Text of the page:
Like their parent breeds, both of which are amongst the world's most intelligent dog breeds, Labradoodles are very intelligent and quite trainable, often seeking commands and finding pleasure in learning. Labradoodles can be taught to obey verbal or sign language commands, or both
Labradoodle coats are divided into three categories: wool (with tight curls, and similar in appearance to that of a Poodle, but with a softer texture); fleece (soft and free-flowing, with a kinked or wavy appearance); or hair (which can be curly, straight or wavy, but is more similar in texture to a Labrador's coat). Labradoodle's coat colours include chocolate, cafe, parchment, cream, gold, apricot, red, black, silver, chalk, parti colours, (i.e. generally, any colour a Poodle can have). They can be different sizes, depending on the size of poodle used (i.e. toy, miniature or standard).
A lovely Cockerpoo
A truly British dog with its origins in the 14th century and used for the hunting of woodcocks, hence their name. What lovely dogs cocker spaniels are. Very intelligent and laid back they make loyal companions and don’t generally have the high energy demands of some larger breeds. They are a nice manageable size and very easy to train. In cross breeding we hope to achieve a very cute, Low shedding and smaller dog.

Toffee who is proving to be a lovely natured girl will be mated with a lovely apricot cocker spaniel when the time is right. So if you are interested please let us know.
Rottweiler (Phoebe)
Although a versatile breed used in recent times for many purposes, the Rottweiler is one of the oldest of herding breeds. A multi-faceted herding and stock protection dog, it is capable of working all kinds of livestock under a variety of conditions.
The breed's history likely dates to the Roman Empire. It is likely that the Rottweiler is a descendant of ancient Roman drover dogs, a mastiff-type dog that was a dependable, rugged dog with great intelligence and guarding instincts.
During their quest to conquer Europe, the Roman legion traveled in large numbers across the continent. The non-existence of refrigeration meant the soldiers had to bring herds of cattle with them on their excursions for food. These drover dogs were not only used to keep the herds of cattle together, but to guard the supply stock at night. Around 74 A.D. the Roman army travelled across the alps and into the southern part of modern day Germany. For the next two centuries the Roman drover dogs were continually utilised in herding and driving cattle for trade even after the Romans were driven out of the area by the Swabians.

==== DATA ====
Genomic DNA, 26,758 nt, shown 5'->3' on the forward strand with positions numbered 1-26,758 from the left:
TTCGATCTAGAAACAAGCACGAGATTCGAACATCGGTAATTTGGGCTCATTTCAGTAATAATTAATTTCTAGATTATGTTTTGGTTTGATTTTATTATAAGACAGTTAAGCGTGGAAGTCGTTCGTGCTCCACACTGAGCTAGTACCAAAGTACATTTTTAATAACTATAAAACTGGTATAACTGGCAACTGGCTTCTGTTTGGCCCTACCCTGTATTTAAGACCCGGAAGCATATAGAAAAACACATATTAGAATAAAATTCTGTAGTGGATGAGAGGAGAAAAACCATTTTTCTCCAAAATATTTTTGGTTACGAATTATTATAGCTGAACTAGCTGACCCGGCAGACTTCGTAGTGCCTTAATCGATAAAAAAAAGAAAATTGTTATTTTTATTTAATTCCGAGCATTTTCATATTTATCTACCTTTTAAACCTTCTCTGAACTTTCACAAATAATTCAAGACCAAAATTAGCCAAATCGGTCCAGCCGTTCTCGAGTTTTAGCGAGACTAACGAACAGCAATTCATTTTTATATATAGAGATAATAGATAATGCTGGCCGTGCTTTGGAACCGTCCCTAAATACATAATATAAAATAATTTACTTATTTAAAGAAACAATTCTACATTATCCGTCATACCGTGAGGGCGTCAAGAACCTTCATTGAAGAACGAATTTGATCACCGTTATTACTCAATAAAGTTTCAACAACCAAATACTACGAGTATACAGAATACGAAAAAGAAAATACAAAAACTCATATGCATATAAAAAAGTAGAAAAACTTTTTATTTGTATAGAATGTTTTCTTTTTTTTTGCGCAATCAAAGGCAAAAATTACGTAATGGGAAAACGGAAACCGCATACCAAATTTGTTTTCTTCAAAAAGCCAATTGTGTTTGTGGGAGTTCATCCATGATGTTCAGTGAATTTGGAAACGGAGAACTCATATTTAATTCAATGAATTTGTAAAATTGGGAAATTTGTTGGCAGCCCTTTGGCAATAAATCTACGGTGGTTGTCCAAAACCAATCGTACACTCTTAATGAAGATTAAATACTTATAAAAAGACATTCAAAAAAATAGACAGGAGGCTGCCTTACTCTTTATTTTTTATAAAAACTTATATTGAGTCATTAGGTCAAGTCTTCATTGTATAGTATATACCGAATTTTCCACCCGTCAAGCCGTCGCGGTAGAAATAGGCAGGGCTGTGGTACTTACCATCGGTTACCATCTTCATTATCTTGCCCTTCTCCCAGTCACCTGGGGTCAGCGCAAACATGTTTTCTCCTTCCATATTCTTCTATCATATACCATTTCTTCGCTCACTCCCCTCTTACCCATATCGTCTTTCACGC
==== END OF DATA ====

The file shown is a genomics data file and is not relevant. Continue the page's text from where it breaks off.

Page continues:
A town in this region was eventually given the name Rottweil. It became an important trade centre and the descendants of the Roman cattle dogs proved their worth by driving the cattle to market and protecting the cattle from robbers and wild animals. The dogs are said to have been used by traveling butchers at markets during the Middle Ages to guard money pouches tied around their necks.
The dogs eventually came to be called Rottweiler Metzgerhunds, or butcher dogs. As railroads became the primary method for moving stock to market, the need for the breed declined, as did the number of Rottweilers. The number of Rottweilers diminished so severely that by 1882 in a dog show in Heilbronn, there was only one very poor representative of the breed.
The buildup to World War 1 saw a great demand for police dogs, and that led to a revival of interest in the Rottweiler. During the First and Second World Wars, Rottweilers were put into service in various roles, including as messenger, ambulance, draught, and guard dogs.
The Deutscher Rottweiler-Klub (DRK,
German Rottweiler Club), the first Rottweiler club in Germany, was founded on 13 January 1914, and followed by the creation of the Süddeutscher Rottweiler-Klub (SDRK, South German Rottweiler Club) on 27 April 1915 and eventually became the IRK (International Rottweiler Club). The DRK counted around 500 Rottweilers, and the SDRK 3000 Rottweilers. The goals of the two clubs were different. The DRK aimed to produce working dogs and did not emphasise the morphology of the Rottweiler.
The various German Rottweiler Clubs amalgamated to form the Allgemeiner Deutscher Rottweiler Klub (ADRK,
General German Rottweiler Club) in 1921. This was officially recorded in the register of clubs and associations at the district court of Stuttgart on 27 January 1924. The ADRK is recognised worldwide as the home club of the Rottweiler.
In 1931 the Rottweiler was officially recognised by the American Kennel Club. In 1936, Rottweilers were exhibited in Britain at Crufts . In 1966, a separate register was opened for the breed. In fact, in the mid-1990s, the popularity of the Rottweiler reached an all-time high with it being the most registered dog by the American Kennel Club. In 2013, the American Kennel Club ranked the Rottweiler as the 9th most popular pure breed in the United States.